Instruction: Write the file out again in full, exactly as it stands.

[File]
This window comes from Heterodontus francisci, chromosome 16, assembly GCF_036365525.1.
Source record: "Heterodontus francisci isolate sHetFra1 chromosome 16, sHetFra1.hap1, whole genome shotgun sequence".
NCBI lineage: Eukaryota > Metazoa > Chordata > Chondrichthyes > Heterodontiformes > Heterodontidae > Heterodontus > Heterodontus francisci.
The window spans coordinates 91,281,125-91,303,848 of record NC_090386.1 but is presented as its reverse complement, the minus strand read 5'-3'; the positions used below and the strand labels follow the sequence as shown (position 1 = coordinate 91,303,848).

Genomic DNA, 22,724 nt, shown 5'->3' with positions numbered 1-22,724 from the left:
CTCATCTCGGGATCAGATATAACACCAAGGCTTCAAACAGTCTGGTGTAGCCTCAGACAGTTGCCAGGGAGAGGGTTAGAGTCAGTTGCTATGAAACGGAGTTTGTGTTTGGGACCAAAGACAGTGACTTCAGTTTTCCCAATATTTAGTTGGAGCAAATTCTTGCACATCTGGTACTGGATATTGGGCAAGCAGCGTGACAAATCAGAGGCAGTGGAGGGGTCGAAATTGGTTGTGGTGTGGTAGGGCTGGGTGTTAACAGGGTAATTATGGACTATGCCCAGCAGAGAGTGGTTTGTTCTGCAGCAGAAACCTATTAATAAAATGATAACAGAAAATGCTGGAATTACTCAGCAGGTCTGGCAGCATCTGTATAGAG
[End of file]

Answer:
This window comes from Heterodontus francisci, chromosome 16, assembly GCF_036365525.1.
Source record: "Heterodontus francisci isolate sHetFra1 chromosome 16, sHetFra1.hap1, whole genome shotgun sequence".
NCBI lineage: Eukaryota > Metazoa > Chordata > Chondrichthyes > Heterodontiformes > Heterodontidae > Heterodontus > Heterodontus francisci.
The window spans coordinates 91,281,125-91,303,848 of record NC_090386.1 but is presented as its reverse complement, the minus strand read 5'-3'; the positions used below and the strand labels follow the sequence as shown (position 1 = coordinate 91,303,848).

Genomic DNA, 22,724 nt, shown 5'->3' with positions numbered 1-22,724 from the left:
CTCATCTCGGGATCAGATATAACACCAAGGCTTCAAACAGTCTGGTGTAGCCTCAGACAGTTGCCAGGGAGAGGGTTAGAGTCAGTTGCTATGAAACGGAGTTTGTGTTTGGGACCAAAGACAGTGACTTCAGTTTTCCCAATATTTAGTTGGAGCAAATTCTTGCACATCTGGTACTGGATATTGGGCAAGCAGCGTGACAAATCAGAGGCAGTGGAGGGGTCGAAATTGGTTGTGGTGTGGTAGGGCTGGGTGTTAACAGGGTAATTATGGACTATGCCCAGCAGAGAGTGGTTTGTTCTGCAGCAGAAACCTATTAATAAAATGATAACAGAAAATGCTGGAATTACTCAGCAGGTCTGGCAGCATCTGTATAGAG